Post Office Can’t Satisfy Christmas Demand
More packages are being mailed than ever and USPS can't keep up.
WaPo (“Millions of Christmas presents may arrive late because of Postal Service delays“):
Competing crises are slamming the U.S. Postal Service just days before Christmas, imperiling the delivery of millions of packages, as the agency contends with spiking coronavirus cases in its workforce, unprecedented volumes of e-commerce orders and the continuing fallout from a hobbled cost-cutting program launched by the postmaster general.
Nearly 19,000 of the agency’s 644,000 workers have called in sick or are isolating because of the virus, according to the American Postal Workers Union. Meanwhile, packages have stacked up inside some postal facilities, leading employees to push them aside to create narrow walkways on shop floors.
Some processing plants are now refusing to accept new mail shipments. The backlogs are so pronounced that some managers have reached out to colleagues in hopes of diverting mail shipments to nearby facilities. But often, those places are full, too. Meanwhile, packages sit on trucks for days waiting for floor space to open so the loads can be sorted.
“[Customers] are screaming, ‘Where’s my package? Why did it go to Jacksonville, Fla., when it’s going to Miami?’ ” said Martin Ramirez, president of the APWU Local 170 in Ohio. “I can’t speak on that. I’ve never seen this before where these places are overflowing.”
The end result: Many families won’t see online orders arrive in time for Christmas.
Through Dec. 12, the start of the Postal Service’s busiest period for package deliveries, parcel volume was up 14 percent compared with the same period in 2019, the agency told mailing industry officials. That surge has employees in some areas working upward of 80 hours a week, including some who have worked every day since Thanksgiving without a weekend. In Philadelphia, people are scheduled to work Christmas Day, said one mail carrier, who like others in this report spoke on the condition of anonymity to avoid retribution.
Mail performance has plummeted: Only 75.3 percent of first-class mail, such as letters and bills, arrived within the standard one- to three-day delivery window the week of Dec. 5, according to the most recent agency data available. This time last year, the mail service’s on-time score was closer to 95 percent.
Private express carriers, also inundated by package shipments, have stopped serving some retailers, sending more items through the Postal Service.
The agency is receiving as many as 6 million packages a day since FedEx and UPS enacted restrictions on large-volume retail shippers in early December, according to industry tracking firm ShipMatrix. For the week of Dec. 6, FedEx delivered 93.9 percent of its parcels on time, UPS delivered 96.1 percent, and the Postal Service, 87.5 percent. The agency’s drop in performance compared with the previous two-week period held up more than 3.5 million parcels by one or more days.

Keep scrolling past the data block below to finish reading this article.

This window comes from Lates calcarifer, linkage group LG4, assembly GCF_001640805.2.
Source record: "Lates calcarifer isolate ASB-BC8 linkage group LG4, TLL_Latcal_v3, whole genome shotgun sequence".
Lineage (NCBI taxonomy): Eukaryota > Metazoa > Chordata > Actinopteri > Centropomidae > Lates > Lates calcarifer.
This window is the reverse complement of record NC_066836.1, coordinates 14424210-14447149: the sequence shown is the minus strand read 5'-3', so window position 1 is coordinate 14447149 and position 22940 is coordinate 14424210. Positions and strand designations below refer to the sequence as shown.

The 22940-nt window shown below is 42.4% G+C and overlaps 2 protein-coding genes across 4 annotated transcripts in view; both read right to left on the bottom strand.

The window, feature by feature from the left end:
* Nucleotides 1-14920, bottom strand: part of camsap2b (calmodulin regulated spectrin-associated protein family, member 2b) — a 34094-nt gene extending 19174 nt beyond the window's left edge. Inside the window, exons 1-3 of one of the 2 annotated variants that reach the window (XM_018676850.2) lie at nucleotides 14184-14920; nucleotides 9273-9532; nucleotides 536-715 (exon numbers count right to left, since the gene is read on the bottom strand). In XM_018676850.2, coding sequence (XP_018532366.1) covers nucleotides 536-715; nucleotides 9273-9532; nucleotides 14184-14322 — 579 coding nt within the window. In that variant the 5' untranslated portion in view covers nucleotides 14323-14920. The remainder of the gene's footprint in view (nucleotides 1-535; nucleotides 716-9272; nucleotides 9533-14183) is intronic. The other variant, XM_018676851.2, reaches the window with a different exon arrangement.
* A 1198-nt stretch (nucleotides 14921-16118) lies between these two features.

“Companies like FedEx and UPS have done some pretty dramatic things to limit the flow, the volume of packages through their system,” said Former Army secretary and GOP congressman John McHugh, chairman of the Package Coalition, an advocacy group made up of businesses and consumers that rely on the Postal Service for mail delivery. “Postal Service can’t and wouldn’t do that. They take on all comers. So you can well imagine that those are who are being turned away from FedEx, UPS and perhaps others are in all likelihood going to turn to the Postal Service.”
The culprit I expected when I clicked on to the story gets only a passing mention in paragraph 12:
Adding to the slowdowns is on-the-ground confusion over the cost-cutting initiatives that Postmaster General Louis DeJoy implemented during the summer and then paused at the direction of five federal courts. The Postal Service has appealed several of those rulings.
So, aside from “confusion,” the much-ballyhooed slowdown hasn’t happened.
It looks, then, like the culprits are these:
- The pandemic has accelerated the trend towards online shopping
- We’ve gotten so accustomed to one- and two-day delivery that we’re not adjusting to this
- Lots of workers are calling in sick
- The Post Office is the mailer of last resort, whereas private delivery services can refuse to take on more than they can handle
Because they’re able to throttle the work they take on, FedEx and UPS will maintain their track records whereas USPS will look inefficient—generating more calls to privatize them entirely.
One presumes, though, that most people who don’t get their packages on time will blame Amazon and other retailers rather than the shipping companies. After all, they’re the ones who promised to get us the stuff in time for Christmas.
So, another fallout is likely to be that Amazon will invest more in its own delivery infrastructure. Already, a goodly number of their packages arrive at our house in their signature vans. But we’ll sometimes get two or three deliveries a day: one from an Amazon van, one from the USPS, and another from UPS. I suspect we’ll mostly see the vans in the coming years.